People’s hunger in Eritrea

People’s hunger in Eritrea

By Luciano Zanardini/ Asmara

The African country is hostage to a regime since 1993. The Daughters of Saint Anne, who require some concrete help, bring the Gospel and lots of Hope to this dramatic situation.

UNESCO has recently declared Asmara, capital of Eritrea, a heritage of humanity. Eritreans, however need a different kind of attention from the international community. Just by looking at the number of people fleeing (about 20% land in Italy), we can understand that the situation in the Horn of Africa has been getting worse for quite some time. In the overall analysis, it is more likely to direct ones’ attention on the landings rather than tackling what is happening across the Mediterranean and, in particular, addressing the situation of a nation which is now dominated by fear. Democracy is hung with an authoritarian government that runs forced labor camps for those who have the unhealthy idea of opposing the political power in office (since 1993 dictator Isaias Aferwerki is in charge), and imposes a potentially unlimited mandatory military service for men and Women over 17 years old.

Economic sanctions imposed by the United Nations in 2009 (on the charge of arming the Islamic terrorism in Somalia) have led to an impoverishment of a community that is already in dire straits. Hunger and famine are on the country’s agenda. But even here, the Church brings the Gospel to men and women in a predominantly Muslim territory. In particular, in the country facing the Red Sea, the Daughters of St. Anne have been serving for 125 years. Their charism is a commitment of being “ministers of the Father’s mercy”. Their spirituality can be summed up in three words: faith, hope, and charity.

The Congregation was founded in 1866 by Rosa Gattorno (1831-1900), beatified by John Paul II in 2000. “The secret of her path of holiness, the dynamism of her charity and strength of mind with which she was able to face with a strong faith all obstacles - the Pope said in his homily - consisted in the continuous covenant with God and her confident abandonment in Him, in the attention and docility towards the Holy Ghost’s impulses, in her loving participation to the passion of Christ, her ceaseless pretense of converting sinners. Pure and simple instrument in the hands of God, she accomplished what she taught to her daughters: live for God, die for Him, and spend your life for love.”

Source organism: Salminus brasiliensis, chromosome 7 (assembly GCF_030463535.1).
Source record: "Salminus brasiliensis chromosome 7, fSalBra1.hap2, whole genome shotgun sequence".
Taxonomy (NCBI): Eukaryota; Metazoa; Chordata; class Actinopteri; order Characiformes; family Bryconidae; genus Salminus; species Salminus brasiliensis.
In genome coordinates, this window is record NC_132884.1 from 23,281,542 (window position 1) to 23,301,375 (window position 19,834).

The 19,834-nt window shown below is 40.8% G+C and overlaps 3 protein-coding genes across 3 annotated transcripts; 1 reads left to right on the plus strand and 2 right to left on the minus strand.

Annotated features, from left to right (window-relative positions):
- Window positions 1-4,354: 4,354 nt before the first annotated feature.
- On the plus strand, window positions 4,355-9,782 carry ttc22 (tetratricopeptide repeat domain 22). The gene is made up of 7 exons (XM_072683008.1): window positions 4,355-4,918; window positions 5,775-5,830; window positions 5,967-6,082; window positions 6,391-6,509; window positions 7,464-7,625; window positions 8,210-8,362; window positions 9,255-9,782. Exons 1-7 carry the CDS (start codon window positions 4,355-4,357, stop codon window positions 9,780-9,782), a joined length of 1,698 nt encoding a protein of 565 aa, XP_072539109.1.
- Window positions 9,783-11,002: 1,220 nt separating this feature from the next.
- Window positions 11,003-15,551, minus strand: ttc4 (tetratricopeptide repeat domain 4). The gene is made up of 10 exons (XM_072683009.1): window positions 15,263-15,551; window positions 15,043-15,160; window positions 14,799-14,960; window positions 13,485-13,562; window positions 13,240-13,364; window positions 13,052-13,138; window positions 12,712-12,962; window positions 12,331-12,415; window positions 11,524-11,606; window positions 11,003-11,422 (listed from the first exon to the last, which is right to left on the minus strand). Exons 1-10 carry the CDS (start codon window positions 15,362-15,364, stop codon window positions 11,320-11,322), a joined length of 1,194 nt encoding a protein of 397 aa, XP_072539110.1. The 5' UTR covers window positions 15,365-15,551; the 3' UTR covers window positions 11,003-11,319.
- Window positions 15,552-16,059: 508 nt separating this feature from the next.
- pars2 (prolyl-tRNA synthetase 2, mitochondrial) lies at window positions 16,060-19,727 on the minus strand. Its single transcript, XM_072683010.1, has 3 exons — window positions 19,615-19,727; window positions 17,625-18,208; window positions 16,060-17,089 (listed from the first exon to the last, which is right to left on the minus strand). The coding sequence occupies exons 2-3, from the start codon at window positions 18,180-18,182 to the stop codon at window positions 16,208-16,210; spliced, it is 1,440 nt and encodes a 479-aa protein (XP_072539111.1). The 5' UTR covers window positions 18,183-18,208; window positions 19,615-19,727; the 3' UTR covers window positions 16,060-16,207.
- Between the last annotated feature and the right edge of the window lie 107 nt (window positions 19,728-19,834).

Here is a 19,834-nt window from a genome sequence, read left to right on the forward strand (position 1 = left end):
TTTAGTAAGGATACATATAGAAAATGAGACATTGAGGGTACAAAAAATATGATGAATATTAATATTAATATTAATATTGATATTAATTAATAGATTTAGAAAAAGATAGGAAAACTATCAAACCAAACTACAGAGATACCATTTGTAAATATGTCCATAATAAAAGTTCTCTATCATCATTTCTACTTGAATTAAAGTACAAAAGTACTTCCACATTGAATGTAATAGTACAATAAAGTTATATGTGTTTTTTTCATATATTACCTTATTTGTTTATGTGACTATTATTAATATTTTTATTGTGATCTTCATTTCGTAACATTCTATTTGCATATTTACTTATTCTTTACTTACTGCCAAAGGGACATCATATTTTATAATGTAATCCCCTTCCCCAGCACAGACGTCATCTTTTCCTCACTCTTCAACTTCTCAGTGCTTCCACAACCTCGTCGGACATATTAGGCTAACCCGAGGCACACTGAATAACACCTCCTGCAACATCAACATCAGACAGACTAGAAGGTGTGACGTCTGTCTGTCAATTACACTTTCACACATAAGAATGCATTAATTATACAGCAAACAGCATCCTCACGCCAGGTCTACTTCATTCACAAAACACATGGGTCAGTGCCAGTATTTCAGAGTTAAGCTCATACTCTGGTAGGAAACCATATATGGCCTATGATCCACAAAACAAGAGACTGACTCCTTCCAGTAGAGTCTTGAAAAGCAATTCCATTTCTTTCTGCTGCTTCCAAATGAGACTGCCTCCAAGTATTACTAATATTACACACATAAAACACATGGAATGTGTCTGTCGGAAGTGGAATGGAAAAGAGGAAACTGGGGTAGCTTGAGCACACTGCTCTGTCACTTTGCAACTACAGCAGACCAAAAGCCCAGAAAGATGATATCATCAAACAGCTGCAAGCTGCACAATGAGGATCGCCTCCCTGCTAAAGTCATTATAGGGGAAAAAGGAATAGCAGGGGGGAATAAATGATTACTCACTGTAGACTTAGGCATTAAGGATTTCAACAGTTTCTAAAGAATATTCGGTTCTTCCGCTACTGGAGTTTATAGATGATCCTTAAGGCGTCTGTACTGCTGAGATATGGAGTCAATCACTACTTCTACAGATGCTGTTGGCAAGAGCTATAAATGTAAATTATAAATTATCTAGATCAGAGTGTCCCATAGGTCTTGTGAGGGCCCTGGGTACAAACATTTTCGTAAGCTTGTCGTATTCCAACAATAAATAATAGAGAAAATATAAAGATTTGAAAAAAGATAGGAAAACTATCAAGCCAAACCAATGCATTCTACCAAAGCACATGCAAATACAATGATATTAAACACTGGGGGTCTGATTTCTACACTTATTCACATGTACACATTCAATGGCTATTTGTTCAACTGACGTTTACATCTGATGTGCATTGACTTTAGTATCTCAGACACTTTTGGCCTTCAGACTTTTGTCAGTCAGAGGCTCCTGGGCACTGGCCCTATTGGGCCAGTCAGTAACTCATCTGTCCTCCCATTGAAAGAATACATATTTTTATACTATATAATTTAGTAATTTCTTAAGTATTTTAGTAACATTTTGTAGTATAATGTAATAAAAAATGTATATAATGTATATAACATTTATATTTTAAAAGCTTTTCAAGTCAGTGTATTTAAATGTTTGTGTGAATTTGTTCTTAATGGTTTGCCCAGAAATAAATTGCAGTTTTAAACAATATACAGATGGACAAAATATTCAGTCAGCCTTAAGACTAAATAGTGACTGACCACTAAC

Her message immediately spread to Bolivia, Brazil, Chile, Peru, Eritrea, France and Spain. Today, the institute sends about 1400 of her daughters in Italy and around the world. 175 operate in Eritrea: they are active in the health care field with five outpatient clinics and one hospital; they work for the development of women with 14 work centers; they take care of the education system with 26 nursery schools, six primary schools and three middle schools and they are in charge of three orphanages; they animate the Pastoral activity with 22 Centers.

In particular, in recent years they are committed to boost nutrition for young people. Deforestation and lack of rain have caused a local agriculture crisis, the only source of livelihood. The desert continues to earn meters. Only cereals (barley, sorghum and millet) are grown, no legumes, vegetables or fruit. Thanks to the “Heart Friend” non-profit organization, the sisters have started a project. It does not take much to supply one kilogram of lentils, one liter of oil, and one sheep. The Daughters of Saint Anne, who for security reasons do not want to talk, must not be abandoned. The Eritreans, who have witnessed colonialism, fratricidal wars with neighboring Ethiopia and now military dictatorship, need democracy and, above all, to dream of their future.

Mon, 07/17/2017 - 18:19
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